Frank Billone said the “elephant in the room” is declining enrollment at the schools, which means school facilities that the town already owns can easily be made available for municipal office space.

Selectman Dennis Tracey pointed out the town has “too much space whether we buy this piece of property or not,” and the space is not  “interchangeable.”


Several people spoke about the benefits of the town owning the property, not just the building that might be used for office space.

Margaret Wirtenberg, a land use planner by training, said completing the “superblock” of town-owned property in the center of town gives the town desired control over the area, improves safety, and makes it easier to implement portions of the town plan.

Mark Harper, who has lived in Weston his whole life, said he supports taking advantage of the opportunity to “complete” the 90-acre block of land owned by the town. “We need a town center that connects, and that’s the last piece of the pie.”

Julie Sidhu of Georgetown Road said while she is not often in favor of the town spending money, she is in favor of this purchase, in large part because she wants sidewalks in the center of town.

The town has applied for a grant to have sidewalks run from School Road all the way through the center of town. That corner of Norfield and Weston roads is the only section the town doesn’t own, and it would be easier to put sidewalks around the corner and up Norfield Road to town hall if it did, Ms. Sidhu said.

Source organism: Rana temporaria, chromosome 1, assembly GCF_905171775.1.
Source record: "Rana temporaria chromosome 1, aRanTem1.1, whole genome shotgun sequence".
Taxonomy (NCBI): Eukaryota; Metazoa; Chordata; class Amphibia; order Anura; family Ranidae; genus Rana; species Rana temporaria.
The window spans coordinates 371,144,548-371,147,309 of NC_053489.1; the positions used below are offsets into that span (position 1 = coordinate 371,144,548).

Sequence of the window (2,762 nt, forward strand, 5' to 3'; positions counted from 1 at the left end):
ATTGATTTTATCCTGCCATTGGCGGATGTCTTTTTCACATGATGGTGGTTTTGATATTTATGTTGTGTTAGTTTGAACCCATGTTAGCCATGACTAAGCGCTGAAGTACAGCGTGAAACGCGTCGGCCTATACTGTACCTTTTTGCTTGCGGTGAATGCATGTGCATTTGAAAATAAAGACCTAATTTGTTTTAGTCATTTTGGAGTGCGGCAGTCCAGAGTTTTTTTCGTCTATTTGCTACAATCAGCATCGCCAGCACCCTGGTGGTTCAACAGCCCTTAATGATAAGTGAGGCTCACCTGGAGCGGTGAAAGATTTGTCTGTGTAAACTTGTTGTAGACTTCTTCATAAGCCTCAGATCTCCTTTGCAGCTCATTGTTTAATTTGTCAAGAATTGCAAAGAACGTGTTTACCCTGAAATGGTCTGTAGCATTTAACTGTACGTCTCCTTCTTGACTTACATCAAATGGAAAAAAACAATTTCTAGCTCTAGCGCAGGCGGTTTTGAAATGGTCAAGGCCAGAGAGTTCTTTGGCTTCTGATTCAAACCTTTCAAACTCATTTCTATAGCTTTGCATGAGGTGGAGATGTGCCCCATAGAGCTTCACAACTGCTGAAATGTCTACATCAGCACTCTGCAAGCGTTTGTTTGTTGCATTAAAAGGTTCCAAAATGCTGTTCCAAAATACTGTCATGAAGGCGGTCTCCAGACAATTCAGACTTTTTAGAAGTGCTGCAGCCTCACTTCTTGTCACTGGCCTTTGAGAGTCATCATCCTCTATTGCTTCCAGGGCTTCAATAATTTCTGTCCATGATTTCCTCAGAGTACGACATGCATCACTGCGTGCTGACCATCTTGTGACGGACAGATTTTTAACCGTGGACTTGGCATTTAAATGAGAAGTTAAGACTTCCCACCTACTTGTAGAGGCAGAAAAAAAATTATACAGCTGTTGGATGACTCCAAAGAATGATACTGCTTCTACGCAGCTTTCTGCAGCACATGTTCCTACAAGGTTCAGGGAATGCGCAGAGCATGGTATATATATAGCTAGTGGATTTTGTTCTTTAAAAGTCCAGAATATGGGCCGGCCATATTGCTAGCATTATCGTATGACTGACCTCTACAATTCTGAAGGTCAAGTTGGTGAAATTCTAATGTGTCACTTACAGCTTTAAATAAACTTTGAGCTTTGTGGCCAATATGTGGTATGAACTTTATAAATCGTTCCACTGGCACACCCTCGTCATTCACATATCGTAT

Ray Rauth, who serves on the town Bicycle and Pedestrian Committee with Ms. Sidhu, said he, too, would like to see the town own the property.

“It’s a natural extension of the town green” and an opportunity to create “soft trails,” to encourage more walking and biking, Mr. Rauth said. “We’re not spending money, we’re acquiring an asset,” he said.

Resident Helen de Keijzer agreed, saying she has seen the town allow other properties like this slip through its fingers due to a lack of long-range vision and planning. “It’s very important to take advantage of this opportunity. … I’d hate to see us lose this,” Ms. de Keijzer said.

Lucy Bowden agreed. “This is the core and the history of our town and we should get it,” she said. But, she acknowledged, “I’m not wild about the price.”

Moving forward

The selectmen said they, too, are wrestling with the same issues expressed by the public — there are definite advantages to owning the property, but they are hesitant to spend the money.

Selectman Tracey said he doesn’t like the idea of “buying it just because it’s available,” especially without having a plan and knowing all the costs involved. But, he said, in taking a long-term view, he believes it’s a good opportunity.

Selectman David Muller said he doesn’t doubt the town can “optimize the use of the space,” and he “strongly support[s] moving forward with the 8-24” referral process.

Ms. Weinstein pointed out they were not making the decision whether to purchase the property now, just whether to start the ball rolling by asking P&Z for a positive 8-24 referral.

That process includes gathering more information, like cost estimates for basic renovations. P&Z will hold a public hearing, she said, and then, if it gives a favorable report, the question of how the town will pay for the purchase would go to a Town Meeting vote.

The town has entered into a memorandum of understanding with the bank, which gives the town about five months to pursue buying the property at the negotiated price of $750,000 before the bank will start to look for other buyers.